Hmm…are you thinking of the knot as the total irrelevance to the one and the abject relevance to the other?

    Wild that you’re in Spain and seeing protests firsthand, btw.

    • kulturcritic says:

      Ah yes, being here is eye opening. The knot is that special place where contradiction wraps around itself so that you cannot make out the real issue. I think. LOL

  4. Malthus says:

    Very well done Sandy. As I see the point here that lies at the core is what we call civilization and how it came into being. As my nom de plume suggests although I am not religious at all, is the question can we humans after millions of years of evolution and not living with the concept of civilization and laws set up for those that wish to control, up until 10,000 Years or so with the domestication of animals and agriculture then leading us into a bondage unforeseen. Can we really find a way to live a life as our distant ansesters enjoyed without chronic stress and the masses of people fighting for what they think is right like a pack of dogs fighting over a few scraps of food? This is just not a situation that we humans are capable of solving although the power brokers and charlatans will spout solutions while stealing everything in sight, and as you say Sandy the hole just keeps getting deeper and deeper.

    • kulturcritic says:

      Malthus – the issue is – can we see that kinship has been stolen from us and replaced with institutional substitutes grounded in an abstract and anonymous framework of reasoning that has no relevance to us as persons or members of a tribe. We have been forceably made into citizens of the State, beholding to a contract and laws we have no real control over. We are victims in an arrangement that we are required to abide by or suffer the consequences… blindly.

      • Malthus says:

        How true, how true. We are victims that have perpetrated this on ourselves. And we are suffering the consequences. We seem to have willingly given up kinship for and this and the question I have is why? Comfort, something more easy? No it is deeper than that for history does show many have stood up and paid the ultimate price for saying no. Hmm I need to see how you and others see the why. This is going to be an interesting week.

      • derekthered says:

        “an abstract and anonymous framework of reasoning that has no relevance to us as persons or members of a tribe”
        exactly why i like to read jean baudrillard

      • relentless says:

        Yes, “forcibly made into citizens of the State.” Without my permission! Even my name, wasn’t given a choice there either, ad infinitum. At one time it was far easier to opt out…a tougher road to navigate today (though not impossible). Personally, after 64 years of existence in this human body, i’ve come to comprehend those years were essentially abject failures, from those inculcated from birth controlled laws backed by all those subtle and not so subtle specious pieces of reasonings from all the ‘therefores, ergos and hences’. And the beat, or nightstick, goes on. On one level i’ll paraphrase Dylan: “i used to care, but things have changed.” i have, ‘they’ haven’t and ‘they’ aren’t about to. i also think of Dead Poets Society when Robin Williams, as the English teacher, has his charges stand on their desks to gain a far wider perspective of their surroundings, another reality perhaps closer to the authentic.

        The nightmare, aka, nightstick of laws. Needed? Ah! “Humans are and were always violent, ergo, therefore, hence, we need laws and controls and governments.” Really? As a young acquaintance (born circa 1988) i know was trashing Dylan as a complete phony i simply asked: “So, you were there?” No response, of course. The lies, the deceptions, all the devious excuses for controlling our lives–for “Our own good.” Did they ever ask me if i wanted, needed, required their control?…for to do so would place them in quite the quandary, that is without backup–the nightstick. Some of us appear to be on the verge of burnout, from too much passion, (according to them?), so, why not take passion to the illegal limits…then go further? Like standing on a desk and observing something you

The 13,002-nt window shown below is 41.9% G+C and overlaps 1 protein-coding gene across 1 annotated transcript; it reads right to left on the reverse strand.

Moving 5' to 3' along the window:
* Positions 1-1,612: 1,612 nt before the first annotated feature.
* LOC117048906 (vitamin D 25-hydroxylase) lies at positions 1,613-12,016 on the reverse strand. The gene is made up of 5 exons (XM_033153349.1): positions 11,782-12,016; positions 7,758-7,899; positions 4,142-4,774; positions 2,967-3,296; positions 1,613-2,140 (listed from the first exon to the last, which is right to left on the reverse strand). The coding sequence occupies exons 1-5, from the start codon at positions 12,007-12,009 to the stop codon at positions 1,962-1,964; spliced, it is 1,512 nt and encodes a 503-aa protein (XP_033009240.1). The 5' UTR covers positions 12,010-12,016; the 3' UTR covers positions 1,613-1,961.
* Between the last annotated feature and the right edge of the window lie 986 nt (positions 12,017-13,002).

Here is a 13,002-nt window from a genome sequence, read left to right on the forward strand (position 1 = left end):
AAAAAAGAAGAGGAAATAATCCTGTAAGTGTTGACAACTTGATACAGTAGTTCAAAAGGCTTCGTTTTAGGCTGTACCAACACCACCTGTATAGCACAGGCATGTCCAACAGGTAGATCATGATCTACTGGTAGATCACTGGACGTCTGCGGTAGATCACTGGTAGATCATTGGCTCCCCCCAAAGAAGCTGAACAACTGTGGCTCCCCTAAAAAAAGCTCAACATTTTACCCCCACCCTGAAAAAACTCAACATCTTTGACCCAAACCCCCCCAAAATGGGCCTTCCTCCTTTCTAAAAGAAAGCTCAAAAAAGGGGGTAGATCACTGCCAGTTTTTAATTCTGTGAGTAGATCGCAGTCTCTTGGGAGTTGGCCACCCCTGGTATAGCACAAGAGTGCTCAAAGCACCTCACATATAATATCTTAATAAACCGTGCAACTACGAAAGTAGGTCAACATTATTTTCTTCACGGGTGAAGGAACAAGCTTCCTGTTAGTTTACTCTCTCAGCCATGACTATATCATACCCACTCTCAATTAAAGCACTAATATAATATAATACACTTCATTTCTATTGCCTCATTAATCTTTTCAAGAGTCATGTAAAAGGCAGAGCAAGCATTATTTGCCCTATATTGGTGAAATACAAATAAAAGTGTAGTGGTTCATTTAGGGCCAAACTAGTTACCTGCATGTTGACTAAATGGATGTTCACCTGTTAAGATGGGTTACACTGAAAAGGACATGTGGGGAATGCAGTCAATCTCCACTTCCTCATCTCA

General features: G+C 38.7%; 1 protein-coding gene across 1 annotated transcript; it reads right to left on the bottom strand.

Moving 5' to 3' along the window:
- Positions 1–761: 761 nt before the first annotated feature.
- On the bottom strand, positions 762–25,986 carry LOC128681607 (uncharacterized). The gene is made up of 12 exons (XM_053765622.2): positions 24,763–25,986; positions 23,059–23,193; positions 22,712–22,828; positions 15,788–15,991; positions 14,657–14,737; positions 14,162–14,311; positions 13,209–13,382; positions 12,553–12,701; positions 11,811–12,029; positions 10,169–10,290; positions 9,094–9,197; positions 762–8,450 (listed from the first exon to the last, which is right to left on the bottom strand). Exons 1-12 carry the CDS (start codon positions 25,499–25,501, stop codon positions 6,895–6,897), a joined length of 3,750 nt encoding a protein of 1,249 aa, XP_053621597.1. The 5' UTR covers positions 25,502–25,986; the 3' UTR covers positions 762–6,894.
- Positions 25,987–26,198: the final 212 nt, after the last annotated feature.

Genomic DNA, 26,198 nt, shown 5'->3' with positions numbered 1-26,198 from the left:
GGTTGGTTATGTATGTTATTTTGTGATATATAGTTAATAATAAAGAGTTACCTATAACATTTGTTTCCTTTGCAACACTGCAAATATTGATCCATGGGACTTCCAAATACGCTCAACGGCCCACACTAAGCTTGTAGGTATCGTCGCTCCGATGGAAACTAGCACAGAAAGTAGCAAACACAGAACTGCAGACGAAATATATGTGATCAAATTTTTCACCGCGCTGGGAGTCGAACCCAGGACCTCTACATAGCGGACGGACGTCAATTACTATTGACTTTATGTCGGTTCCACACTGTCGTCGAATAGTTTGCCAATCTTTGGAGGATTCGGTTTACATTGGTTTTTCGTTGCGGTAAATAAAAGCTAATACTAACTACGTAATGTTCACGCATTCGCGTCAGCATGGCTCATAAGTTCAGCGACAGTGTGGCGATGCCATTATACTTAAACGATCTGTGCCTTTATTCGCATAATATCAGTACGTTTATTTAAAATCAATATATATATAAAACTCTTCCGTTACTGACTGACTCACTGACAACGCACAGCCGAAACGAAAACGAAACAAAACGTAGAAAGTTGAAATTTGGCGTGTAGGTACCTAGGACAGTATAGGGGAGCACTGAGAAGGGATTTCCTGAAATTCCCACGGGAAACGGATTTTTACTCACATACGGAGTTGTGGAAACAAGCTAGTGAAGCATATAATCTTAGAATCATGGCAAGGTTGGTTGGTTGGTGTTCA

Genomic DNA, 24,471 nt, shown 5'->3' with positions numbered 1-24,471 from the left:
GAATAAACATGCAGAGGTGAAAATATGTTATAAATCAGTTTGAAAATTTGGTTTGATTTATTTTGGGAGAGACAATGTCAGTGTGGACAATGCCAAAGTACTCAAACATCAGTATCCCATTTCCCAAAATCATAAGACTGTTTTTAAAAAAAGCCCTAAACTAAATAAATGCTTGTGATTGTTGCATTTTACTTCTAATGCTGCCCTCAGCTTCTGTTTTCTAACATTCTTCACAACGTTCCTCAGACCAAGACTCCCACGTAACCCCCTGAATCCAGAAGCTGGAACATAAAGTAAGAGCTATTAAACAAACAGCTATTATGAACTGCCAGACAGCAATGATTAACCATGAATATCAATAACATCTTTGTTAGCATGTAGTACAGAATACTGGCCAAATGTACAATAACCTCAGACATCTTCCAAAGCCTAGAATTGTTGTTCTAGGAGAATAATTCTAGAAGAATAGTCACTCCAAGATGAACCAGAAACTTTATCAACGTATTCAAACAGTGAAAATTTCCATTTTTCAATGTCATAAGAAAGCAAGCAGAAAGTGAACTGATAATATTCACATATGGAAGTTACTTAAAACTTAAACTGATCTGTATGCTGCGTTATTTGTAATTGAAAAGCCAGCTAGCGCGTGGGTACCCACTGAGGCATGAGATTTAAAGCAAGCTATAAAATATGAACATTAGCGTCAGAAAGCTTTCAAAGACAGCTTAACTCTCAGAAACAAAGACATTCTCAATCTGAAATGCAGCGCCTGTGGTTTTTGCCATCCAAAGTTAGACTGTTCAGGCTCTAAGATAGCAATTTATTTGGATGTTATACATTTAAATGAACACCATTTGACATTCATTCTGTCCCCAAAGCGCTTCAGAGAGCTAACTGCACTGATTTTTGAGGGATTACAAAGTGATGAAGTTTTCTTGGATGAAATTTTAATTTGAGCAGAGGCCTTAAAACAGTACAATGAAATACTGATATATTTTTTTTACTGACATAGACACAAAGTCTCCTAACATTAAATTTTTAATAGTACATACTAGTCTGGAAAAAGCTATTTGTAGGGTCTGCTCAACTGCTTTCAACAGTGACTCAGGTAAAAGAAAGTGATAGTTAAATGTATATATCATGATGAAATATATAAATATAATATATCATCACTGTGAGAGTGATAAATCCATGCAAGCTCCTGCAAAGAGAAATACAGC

weren’t supposed to see, what’s to lose? However, what’s to gain? Great post Sandy!

        • kulturcritic says:

          Hi Relentless. I am not sure what is to gain by trying to “take it down.” I feel that would only lead to further bloodshed; perhaps that’s what the big boys would like. We need to stop feeling that it is our duty to save the earth. It was that sense of duty that ironically brought us to our present circumstances. We fuck with things too much, thinking we know better. Glad you are with us today. sandy

          • relentless says:

            Agree about the bloodshed if i have been misunderstood. i believe there are far better means of accomplishing sanity. As for saving the Earth, well, i do realize the Earth will save itself, quite capable, yet i wouldn’t mind giving it a small hand according to its ‘rules’ which are, as far as i’m able to ascertain and now attempt to live, are quite in concert. As a primal plant breeder (far more radical than you might envision), i’m well at the stage of not fucking with Life and i personally know i don’t know better than the Whole enchilada, though it’s taken almost those 64 revolutions around Ma Sun to find that out. And, who does one trust? The rulemakers? However, if civilization disappeared tomorrow, other than Beethoven, Vermeer, etc., etc., well, they’re all in my head now and i’m quite enjoying the synaesthetic overlap and commaraderieship (New word? Why not?)

            Enjoy Spain for me (as a once classical-flamenco mediocre guitarist who chose other paths) i always wanted to visit there. An aside: it’s told that when a boy is about 4 years old in Spain, his father hands him a hoe and a guitar and says: “Choose one.” And alas, that’s where it all begins for the remainder of his life. Don’t know about the girls.